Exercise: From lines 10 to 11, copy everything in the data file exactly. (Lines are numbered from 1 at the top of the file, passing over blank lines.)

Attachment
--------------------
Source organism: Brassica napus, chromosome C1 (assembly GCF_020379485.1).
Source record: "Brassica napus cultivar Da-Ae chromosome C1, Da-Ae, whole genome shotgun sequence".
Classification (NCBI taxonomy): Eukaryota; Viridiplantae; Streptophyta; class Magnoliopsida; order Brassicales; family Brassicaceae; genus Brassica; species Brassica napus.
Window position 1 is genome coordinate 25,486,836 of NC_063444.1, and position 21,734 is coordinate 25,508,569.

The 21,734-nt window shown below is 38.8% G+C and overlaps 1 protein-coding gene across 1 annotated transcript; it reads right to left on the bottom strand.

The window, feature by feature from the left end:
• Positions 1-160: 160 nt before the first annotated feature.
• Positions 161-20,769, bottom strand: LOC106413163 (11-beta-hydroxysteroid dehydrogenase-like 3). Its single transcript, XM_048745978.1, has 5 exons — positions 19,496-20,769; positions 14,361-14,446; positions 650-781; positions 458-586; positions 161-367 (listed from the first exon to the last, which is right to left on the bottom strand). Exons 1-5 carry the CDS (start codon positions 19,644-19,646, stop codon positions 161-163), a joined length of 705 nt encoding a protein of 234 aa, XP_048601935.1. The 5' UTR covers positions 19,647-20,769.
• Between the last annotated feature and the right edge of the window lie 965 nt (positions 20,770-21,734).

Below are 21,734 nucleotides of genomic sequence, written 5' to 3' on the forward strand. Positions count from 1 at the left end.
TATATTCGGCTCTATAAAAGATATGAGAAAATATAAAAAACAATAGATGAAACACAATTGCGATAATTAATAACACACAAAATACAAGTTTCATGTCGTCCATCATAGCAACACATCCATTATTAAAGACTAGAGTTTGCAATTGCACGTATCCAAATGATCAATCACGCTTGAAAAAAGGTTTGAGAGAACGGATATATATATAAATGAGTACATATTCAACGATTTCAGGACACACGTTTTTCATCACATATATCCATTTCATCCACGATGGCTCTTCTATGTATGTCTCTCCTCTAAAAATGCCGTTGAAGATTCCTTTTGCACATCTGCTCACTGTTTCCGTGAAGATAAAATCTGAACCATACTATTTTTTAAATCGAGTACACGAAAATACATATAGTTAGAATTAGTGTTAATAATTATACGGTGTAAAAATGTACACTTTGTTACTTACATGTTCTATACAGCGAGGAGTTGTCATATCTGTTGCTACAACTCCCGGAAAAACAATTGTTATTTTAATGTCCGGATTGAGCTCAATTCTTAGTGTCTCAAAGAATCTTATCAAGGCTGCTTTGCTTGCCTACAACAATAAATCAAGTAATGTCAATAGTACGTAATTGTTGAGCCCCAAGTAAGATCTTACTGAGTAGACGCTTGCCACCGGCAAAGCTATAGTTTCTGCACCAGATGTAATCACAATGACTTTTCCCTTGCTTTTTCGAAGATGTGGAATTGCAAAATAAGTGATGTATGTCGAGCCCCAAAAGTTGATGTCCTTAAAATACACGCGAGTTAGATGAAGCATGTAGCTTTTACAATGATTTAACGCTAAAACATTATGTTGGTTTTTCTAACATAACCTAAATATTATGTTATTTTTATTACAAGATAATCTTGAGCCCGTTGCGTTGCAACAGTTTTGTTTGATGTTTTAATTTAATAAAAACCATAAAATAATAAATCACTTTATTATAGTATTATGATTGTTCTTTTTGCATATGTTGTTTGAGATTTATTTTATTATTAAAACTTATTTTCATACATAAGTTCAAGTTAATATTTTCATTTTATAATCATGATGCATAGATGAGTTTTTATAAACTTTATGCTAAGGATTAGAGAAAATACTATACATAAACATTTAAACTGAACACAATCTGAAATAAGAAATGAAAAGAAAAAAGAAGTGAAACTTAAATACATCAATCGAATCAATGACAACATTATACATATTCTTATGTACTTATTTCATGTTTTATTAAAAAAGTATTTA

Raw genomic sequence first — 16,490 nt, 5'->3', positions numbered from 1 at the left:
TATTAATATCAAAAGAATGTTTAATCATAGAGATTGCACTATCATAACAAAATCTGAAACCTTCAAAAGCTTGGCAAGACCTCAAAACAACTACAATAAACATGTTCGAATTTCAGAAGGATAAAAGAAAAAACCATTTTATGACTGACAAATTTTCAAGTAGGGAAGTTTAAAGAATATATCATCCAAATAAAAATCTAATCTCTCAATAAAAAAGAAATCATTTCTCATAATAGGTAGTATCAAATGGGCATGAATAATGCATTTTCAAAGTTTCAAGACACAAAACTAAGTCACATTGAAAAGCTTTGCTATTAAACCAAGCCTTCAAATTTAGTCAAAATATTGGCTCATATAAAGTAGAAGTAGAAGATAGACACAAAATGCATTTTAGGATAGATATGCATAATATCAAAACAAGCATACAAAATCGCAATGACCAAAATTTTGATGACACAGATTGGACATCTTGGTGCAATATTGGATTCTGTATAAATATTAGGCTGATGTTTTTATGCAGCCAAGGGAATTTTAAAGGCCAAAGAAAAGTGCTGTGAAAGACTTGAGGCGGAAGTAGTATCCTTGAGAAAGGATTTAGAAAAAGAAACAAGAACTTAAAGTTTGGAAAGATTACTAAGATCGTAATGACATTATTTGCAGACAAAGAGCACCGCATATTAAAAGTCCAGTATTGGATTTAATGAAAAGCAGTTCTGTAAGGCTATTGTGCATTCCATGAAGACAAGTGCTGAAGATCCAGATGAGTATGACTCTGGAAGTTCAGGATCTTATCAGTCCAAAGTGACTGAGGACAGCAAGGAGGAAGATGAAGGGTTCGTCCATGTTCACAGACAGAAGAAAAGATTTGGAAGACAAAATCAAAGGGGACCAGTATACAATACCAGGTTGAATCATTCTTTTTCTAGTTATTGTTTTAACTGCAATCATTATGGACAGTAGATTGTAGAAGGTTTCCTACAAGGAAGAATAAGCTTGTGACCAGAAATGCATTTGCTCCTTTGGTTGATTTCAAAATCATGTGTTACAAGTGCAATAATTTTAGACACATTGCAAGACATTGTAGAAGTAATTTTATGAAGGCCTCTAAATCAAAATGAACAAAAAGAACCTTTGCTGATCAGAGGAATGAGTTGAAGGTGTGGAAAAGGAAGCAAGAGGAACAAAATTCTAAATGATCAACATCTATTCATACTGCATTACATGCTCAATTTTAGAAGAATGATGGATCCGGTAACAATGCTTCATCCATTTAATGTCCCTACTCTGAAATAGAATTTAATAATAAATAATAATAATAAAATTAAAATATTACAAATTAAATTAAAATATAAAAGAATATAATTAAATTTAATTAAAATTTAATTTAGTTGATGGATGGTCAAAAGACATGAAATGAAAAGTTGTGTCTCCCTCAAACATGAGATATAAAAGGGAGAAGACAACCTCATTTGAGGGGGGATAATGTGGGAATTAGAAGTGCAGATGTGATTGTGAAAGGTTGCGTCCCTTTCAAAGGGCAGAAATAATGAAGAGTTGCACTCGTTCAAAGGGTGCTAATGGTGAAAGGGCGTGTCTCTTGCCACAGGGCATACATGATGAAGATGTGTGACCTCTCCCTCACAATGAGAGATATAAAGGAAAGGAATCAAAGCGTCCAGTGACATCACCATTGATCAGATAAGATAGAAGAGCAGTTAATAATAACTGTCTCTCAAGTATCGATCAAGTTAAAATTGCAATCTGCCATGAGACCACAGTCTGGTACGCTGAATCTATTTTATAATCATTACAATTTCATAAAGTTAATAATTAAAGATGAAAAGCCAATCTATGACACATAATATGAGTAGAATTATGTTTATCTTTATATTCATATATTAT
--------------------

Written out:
Below are 21,734 nucleotides of genomic sequence, written 5' to 3' on the forward strand. Positions count from 1 at the left end.
TATATTCGGCTCTATAAAAGATATGAGAAAATATAAAAAACAATAGATGAAACACAATTGCGATAATTAATAACACACAAAATACAAGTTTCATGTCGTCCATCATAGCAACACATCCATTATTAAAGACTAGAGTTTGCAATTGCACGTATCCAAATGATCAATCACGCTTGAAAAAAGGTTTGAGAGAACGGATATATATATAAATGAGTACATATTCAACGATTTCAGGACACACGTTTTTCATCACATATATCCATTTCATCCACGATGGCTCTTCTATGTATGTCTCTCCTCTAAAAATGCCGTTGAAGATTCCTTTTGCACATCTGCTCACTGTTTCCGTGAAGATAAAATCTGAACCATACTATTTTTTAAATCGAGTACACGAAAATACATATAGTTAGAATTAGTGTTAATAATTATACGGTGTAAAAATGTACACTTTGTTACTTACATGTTCTATACAGCGAGGAGTTGTCATATCTGTTGCTACAACTCCCGGAAAAACAATTGTTATTTTAATGTCCGGATTGAGCTCAATTCTTAGTGTCTCAAAGAATCTTATCAAGGCTGCTTTGCTTGCCTACAACAATAAATCAAGTAATGTCAATAGTACGTAATTGTTGAGCCCCAAGTAAGATCTTACTGAGTAGACGCTTGCCACCGGCAAAGCTATAGTTTCTGCACCAGATGTAATCACAATGACTTTTCCCTTGCTTTTTCGAAGATGTGGAATTGCAAAATAAGTGATGTATGTCGAGCCCCAAAAGTTGATGTCCTTAAAATACACGCGAGTTAGATGAAGCATGTAGCTTTTACAATGATTTAACGCTAAAACATTATGTTGGTTTTTCTAACATAACCTAAATATTATGTTATTTTTATTACAAGATAATCTTGAGCCCGTTGCGTTGCAACAGTTTTGTTTGATGTTTTAATTTAATAAAAACCATAAAATAATAAATCACTTTATTATAGTATTATGATTGTTCTTTTTGCATATGTTGTTTGAGATTTATTTTATTATTAAAACTTATTTTCATACATAAGTTCAAGTTAATATTTTCATTTTATAATCATGATGCATAGATGAGTTTTTATAAACTTTATGCTAAGGATTAGAGAAAATACTATACATAAACATTTAAACTGAACACAATCTGAAATAAGAAATGAAAAGAAAAAAGAAGTGAAACTTAAATACATCAATCGAATCAATGACAACATTATACATATTCTTATGTACTTATTTCATGTTTTATTAAAAAAGTATTTA